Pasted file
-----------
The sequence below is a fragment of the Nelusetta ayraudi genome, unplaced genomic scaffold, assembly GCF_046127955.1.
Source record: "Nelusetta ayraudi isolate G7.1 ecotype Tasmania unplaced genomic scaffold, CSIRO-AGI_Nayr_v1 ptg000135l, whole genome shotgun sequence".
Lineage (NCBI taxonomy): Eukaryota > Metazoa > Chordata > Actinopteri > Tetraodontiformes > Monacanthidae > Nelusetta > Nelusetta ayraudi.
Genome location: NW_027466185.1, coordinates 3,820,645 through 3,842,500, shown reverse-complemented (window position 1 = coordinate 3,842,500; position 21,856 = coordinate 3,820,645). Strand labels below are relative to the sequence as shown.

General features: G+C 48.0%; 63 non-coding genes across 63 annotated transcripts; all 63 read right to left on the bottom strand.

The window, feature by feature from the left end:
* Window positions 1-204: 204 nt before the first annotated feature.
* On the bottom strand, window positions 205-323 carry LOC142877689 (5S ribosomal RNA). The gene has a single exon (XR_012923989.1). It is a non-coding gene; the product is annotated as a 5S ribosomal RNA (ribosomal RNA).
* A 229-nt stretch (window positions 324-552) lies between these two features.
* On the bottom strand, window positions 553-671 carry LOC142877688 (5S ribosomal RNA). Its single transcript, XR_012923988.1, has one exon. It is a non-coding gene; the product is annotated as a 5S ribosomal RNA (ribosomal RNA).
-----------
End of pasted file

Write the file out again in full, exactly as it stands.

The sequence below is a fragment of the Nelusetta ayraudi genome, unplaced genomic scaffold, assembly GCF_046127955.1.
Source record: "Nelusetta ayraudi isolate G7.1 ecotype Tasmania unplaced genomic scaffold, CSIRO-AGI_Nayr_v1 ptg000135l, whole genome shotgun sequence".
Lineage (NCBI taxonomy): Eukaryota > Metazoa > Chordata > Actinopteri > Tetraodontiformes > Monacanthidae > Nelusetta > Nelusetta ayraudi.
Genome location: NW_027466185.1, coordinates 3,820,645 through 3,842,500, shown reverse-complemented (window position 1 = coordinate 3,842,500; position 21,856 = coordinate 3,820,645). Strand labels below are relative to the sequence as shown.

General features: G+C 48.0%; 63 non-coding genes across 63 annotated transcripts; all 63 read right to left on the bottom strand.

The window, feature by feature from the left end:
* Window positions 1-204: 204 nt before the first annotated feature.
* On the bottom strand, window positions 205-323 carry LOC142877689 (5S ribosomal RNA). The gene has a single exon (XR_012923989.1). It is a non-coding gene; the product is annotated as a 5S ribosomal RNA (ribosomal RNA).
* A 229-nt stretch (window positions 324-552) lies between these two features.
* On the bottom strand, window positions 553-671 carry LOC142877688 (5S ribosomal RNA). Its single transcript, XR_012923988.1, has one exon. It is a non-coding gene; the product is annotated as a 5S ribosomal RNA (ribosomal RNA).